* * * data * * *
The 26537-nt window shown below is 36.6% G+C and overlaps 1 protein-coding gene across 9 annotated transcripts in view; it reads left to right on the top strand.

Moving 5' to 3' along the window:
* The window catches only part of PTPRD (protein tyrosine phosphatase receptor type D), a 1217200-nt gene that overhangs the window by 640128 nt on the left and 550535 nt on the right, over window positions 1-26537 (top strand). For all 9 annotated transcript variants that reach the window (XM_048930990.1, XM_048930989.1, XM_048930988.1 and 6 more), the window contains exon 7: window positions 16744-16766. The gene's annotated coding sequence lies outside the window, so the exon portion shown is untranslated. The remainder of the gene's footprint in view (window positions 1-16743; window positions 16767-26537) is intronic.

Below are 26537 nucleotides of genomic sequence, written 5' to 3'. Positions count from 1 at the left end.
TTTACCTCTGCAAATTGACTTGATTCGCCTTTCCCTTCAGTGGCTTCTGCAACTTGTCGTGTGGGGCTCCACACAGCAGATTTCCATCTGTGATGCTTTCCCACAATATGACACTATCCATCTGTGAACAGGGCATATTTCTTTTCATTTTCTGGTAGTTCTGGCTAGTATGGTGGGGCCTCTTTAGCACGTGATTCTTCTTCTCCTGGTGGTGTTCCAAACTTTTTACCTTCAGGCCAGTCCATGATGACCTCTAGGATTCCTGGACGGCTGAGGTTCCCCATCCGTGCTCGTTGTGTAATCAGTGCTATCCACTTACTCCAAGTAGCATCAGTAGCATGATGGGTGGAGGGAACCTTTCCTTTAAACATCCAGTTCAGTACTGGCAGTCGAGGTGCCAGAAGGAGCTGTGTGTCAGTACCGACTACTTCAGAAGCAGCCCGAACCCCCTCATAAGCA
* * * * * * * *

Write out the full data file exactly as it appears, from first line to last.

The 26537-nt window shown below is 36.6% G+C and overlaps 1 protein-coding gene across 9 annotated transcripts in view; it reads left to right on the top strand.

Moving 5' to 3' along the window:
* The window catches only part of PTPRD (protein tyrosine phosphatase receptor type D), a 1217200-nt gene that overhangs the window by 640128 nt on the left and 550535 nt on the right, over window positions 1-26537 (top strand). For all 9 annotated transcript variants that reach the window (XM_048930990.1, XM_048930989.1, XM_048930988.1 and 6 more), the window contains exon 7: window positions 16744-16766. The gene's annotated coding sequence lies outside the window, so the exon portion shown is untranslated. The remainder of the gene's footprint in view (window positions 1-16743; window positions 16767-26537) is intronic.

Below are 26537 nucleotides of genomic sequence, written 5' to 3'. Positions count from 1 at the left end.
TTTACCTCTGCAAATTGACTTGATTCGCCTTTCCCTTCAGTGGCTTCTGCAACTTGTCGTGTGGGGCTCCACACAGCAGATTTCCATCTGTGATGCTTTCCCACAATATGACACTATCCATCTGTGAACAGGGCATATTTCTTTTCATTTTCTGGTAGTTCTGGCTAGTATGGTGGGGCCTCTTTAGCACGTGATTCTTCTTCTCCTGGTGGTGTTCCAAACTTTTTACCTTCAGGCCAGTCCATGATGACCTCTAGGATTCCTGGACGGCTGAGGTTCCCCATCCGTGCTCGTTGTGTAATCAGTGCTATCCACTTACTCCAAGTAGCATCAGTAGCATGATGGGTGGAGGGAACCTTTCCTTTAAACATCCAGTTCAGTACTGGCAGTCGAGGTGCCAGAAGGAGCTGTGTGTCAGTACCGACTACTTCAGAAGCAGCCCGAACCCCCTCATAAGCA